What Was the Irish Pound (IEP)?
The term Irish pound (IEP) was the national currency of Ireland. Its foreign exchange currency symbol was IEP and was represented by the symbol £. It was managed by Ireland's central bank. Banknote values ranged from £5 to £100. One pound was divided into 100 pence or p. Coins were minted in values from 1p to £1.
The currency was replaced in 2002 when Ireland officially adopted the euro. Ireland's central bank now issues and manages the circulation of the euro.
- The Irish Pound was Ireland's national currency, which was managed by the country's central bank.
- The pound was abbreviated as IEP and was represented by the symbol £ or IR£.
- Bills were printed in values from £5 to £100 while coins were minted from ½p to 50p as well as £1.
- The euro officially replaced the pound in 2002 when Ireland joined the European Union.
- The value of one euro was fixed at the rate of 0.787564 Irish pounds when Ireland adopted the euro.
Understanding the Irish Pound (IEP)
The Irish pound was the official legal tender of Ireland until 2002 before the country adopted the euro. It was issued and managed by the country's central bank, the Central Bank of Ireland—also called Banc Ceannais na hÉirann in Irish.
The bank, which still functions today, is also responsible for implementing the country's fiscal and monetary policy. It is currently responsible for producing euro banknotes and coins.
The pound was represented by the symbol £. The symbol IR£ was used in the international currency market to distinguish it from other countries whose currencies are derived in pounds. It is divided into 100 pence or pennies.
This subunit is commonly abbreviated as p. The currency was produced in banknotes with values of £5, £10, £20, £50, and £100. Pence coins came in values of 1/2p, 1p, 2p, 5p, 10p, and 50p. The bank also minted £1 coins.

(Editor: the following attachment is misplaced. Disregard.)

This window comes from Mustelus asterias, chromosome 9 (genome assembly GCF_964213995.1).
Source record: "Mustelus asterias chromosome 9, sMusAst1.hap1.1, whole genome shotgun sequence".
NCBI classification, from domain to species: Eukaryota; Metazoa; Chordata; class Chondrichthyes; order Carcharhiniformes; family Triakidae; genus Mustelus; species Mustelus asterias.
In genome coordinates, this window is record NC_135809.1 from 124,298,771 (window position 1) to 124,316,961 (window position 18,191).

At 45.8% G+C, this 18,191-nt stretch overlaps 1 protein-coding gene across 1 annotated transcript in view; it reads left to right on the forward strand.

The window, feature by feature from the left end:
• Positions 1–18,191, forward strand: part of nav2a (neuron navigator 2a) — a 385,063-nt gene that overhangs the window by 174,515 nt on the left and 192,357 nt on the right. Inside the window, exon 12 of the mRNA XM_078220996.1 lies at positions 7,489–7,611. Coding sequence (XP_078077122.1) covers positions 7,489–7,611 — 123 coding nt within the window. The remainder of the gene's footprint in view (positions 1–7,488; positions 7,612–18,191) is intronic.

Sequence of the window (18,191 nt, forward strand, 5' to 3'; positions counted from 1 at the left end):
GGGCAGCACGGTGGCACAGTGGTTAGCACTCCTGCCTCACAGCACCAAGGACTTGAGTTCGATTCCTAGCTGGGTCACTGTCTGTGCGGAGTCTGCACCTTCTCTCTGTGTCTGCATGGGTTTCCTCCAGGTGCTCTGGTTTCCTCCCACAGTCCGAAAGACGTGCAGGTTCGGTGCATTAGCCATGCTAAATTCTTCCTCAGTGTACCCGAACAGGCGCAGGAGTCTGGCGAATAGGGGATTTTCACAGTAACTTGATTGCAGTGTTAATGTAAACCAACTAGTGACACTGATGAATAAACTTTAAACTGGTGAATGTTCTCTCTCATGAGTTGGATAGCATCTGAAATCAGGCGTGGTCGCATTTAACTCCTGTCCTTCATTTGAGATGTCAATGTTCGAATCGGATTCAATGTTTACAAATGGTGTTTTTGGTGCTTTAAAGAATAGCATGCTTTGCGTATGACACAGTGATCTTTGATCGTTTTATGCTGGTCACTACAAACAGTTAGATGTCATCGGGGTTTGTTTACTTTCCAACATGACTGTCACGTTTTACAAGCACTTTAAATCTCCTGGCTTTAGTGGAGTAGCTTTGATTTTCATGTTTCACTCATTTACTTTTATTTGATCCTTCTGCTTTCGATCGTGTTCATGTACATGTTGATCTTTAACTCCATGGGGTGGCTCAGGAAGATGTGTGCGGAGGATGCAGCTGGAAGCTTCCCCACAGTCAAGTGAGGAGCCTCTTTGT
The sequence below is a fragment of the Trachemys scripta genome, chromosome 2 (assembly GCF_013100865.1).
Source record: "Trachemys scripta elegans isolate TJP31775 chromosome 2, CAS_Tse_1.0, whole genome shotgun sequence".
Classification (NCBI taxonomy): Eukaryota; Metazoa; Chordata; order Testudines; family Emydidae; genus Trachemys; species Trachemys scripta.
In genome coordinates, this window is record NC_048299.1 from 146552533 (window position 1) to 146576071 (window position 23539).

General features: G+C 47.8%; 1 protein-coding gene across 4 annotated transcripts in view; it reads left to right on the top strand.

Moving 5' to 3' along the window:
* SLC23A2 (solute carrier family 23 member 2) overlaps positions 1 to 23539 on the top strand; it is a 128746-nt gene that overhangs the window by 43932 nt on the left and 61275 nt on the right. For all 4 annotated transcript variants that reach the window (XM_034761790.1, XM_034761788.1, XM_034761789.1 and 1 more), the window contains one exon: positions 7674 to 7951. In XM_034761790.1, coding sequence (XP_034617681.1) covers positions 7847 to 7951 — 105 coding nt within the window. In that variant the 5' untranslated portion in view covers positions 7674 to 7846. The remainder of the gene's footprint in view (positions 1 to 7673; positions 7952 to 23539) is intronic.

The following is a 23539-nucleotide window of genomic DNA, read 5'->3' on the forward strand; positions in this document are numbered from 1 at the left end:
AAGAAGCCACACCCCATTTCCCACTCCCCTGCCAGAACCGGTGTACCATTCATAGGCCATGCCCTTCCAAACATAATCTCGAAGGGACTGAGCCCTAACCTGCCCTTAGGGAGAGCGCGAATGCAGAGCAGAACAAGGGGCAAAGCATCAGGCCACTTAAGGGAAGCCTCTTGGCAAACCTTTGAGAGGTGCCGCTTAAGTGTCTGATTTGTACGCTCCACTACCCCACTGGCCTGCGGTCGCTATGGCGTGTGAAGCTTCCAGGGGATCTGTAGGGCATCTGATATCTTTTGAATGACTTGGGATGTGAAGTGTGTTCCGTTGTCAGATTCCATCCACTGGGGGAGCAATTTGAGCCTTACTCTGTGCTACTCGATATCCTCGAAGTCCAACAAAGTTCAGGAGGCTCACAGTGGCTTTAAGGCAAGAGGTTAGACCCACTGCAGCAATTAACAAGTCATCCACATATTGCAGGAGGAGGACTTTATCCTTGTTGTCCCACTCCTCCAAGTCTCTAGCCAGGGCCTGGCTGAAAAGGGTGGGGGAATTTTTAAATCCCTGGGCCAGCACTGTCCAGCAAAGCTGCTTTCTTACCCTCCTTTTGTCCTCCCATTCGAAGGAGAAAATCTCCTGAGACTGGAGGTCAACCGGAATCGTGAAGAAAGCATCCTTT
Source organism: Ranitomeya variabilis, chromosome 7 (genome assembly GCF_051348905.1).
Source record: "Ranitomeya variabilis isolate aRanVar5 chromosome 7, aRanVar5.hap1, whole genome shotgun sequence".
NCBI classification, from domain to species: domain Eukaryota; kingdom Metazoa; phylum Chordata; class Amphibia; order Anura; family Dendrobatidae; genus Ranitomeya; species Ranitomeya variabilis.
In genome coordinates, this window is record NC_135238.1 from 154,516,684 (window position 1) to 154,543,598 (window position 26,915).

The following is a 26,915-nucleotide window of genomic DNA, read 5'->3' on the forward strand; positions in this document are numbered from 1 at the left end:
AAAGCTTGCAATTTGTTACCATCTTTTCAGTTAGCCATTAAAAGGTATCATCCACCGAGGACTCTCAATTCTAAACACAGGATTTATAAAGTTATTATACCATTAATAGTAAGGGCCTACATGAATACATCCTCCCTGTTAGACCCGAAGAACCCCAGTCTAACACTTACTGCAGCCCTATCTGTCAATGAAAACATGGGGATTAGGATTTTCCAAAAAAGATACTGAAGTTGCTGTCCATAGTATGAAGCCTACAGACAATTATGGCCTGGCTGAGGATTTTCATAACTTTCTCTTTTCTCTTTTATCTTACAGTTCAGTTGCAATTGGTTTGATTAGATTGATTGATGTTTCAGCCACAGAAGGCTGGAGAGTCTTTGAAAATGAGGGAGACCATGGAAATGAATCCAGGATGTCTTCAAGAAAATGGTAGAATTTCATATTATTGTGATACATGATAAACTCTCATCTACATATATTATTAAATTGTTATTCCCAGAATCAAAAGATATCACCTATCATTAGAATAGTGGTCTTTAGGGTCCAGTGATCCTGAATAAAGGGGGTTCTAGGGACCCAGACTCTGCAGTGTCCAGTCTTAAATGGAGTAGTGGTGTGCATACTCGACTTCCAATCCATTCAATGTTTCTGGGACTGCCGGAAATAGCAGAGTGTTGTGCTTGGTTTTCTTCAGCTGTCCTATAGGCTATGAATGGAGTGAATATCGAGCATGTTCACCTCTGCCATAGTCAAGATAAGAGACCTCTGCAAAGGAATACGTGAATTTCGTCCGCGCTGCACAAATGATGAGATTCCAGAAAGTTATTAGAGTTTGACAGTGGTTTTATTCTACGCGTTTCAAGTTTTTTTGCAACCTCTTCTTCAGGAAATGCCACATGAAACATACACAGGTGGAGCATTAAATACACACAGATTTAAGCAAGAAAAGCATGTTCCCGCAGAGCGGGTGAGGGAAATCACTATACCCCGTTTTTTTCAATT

The Irish term for the Irish pound is punt Éireannach.
History of the Irish Pound (IEP)
Irish currency dates back to the first millennium C.E., followed by the Act of Union in 1800, which joined Ireland and Great Britain into one kingdom. This first Irish pound was thus assimilated into the British Pound.
After the Irish Free State was formed in 1922, trade with the U.K. continued to dominate the Irish economy. As such, the government did not prioritize the creation of a new currency. It wasn't until 1927 that the Irish government began issuing its own Irish pound, pegging it to British sterling at parity. The government also promised full convertibility to the Great British Pound (GBP).
For decades, the Irish government managed its currency through a currency board. In 1942, the legislature passed a law to establish the Central Bank of Ireland but kept its 1:1 peg after it was created. This continued even after Ireland departed from the Commonwealth and declared its independence in 1948. Ireland still didn't change the peg even after the devaluation of the pound in 1949 and 1967.
The 1970s were a decade of monetary reform in Ireland. First was the national decimalization of the Irish pound and then came the Central Bank Act of 1971. This act delegated new powers to the monetary authority and ultimately led to Ireland’s participation in the European exchange rate mechanism (ERM) in 1978.
In 1979, the formal link with the British pound was, at last, broken and the currency was floated on the free market.
Ireland experienced an annual gross domestic product (GDP) growth of 13.5% in 2021. Total GDP came in at $498.56 billion that year while the country's annual inflation rate hit 2.4%.
The Irish Pound (IEP) vs. the Euro
The idea to create a single, pan-European currency gathered support in 1986, with the signing of the Single European Act. This set the stage for a free economic market without trade barriers in Europe. A logical complement to this borderless market would be a single, unifying currency.
Ireland was one of the earliest countries to adopt the euro on the first of January 1999, fixing the value of the Irish pound to the euro at the rate of 0.787564 Irish pounds—about £1.27 per euro. For three years, the euro existed only as a virtual currency for bookkeeping purposes, called a numeraire. It wasn’t until January 2002 that the circulation of euro banknotes and coins began in Ireland along with the rest of the EU countries at the time. As of Aug. 4, 2022, the Irish pound was equal to 1.26 euros.
In the early years following the joining of the euro, there were worries about inflation. There are stories of business owners showing two parallel prices (in both IEP and EUR) on their goods for sale. This was an attempt to see if prices in the new currency had risen with inflation.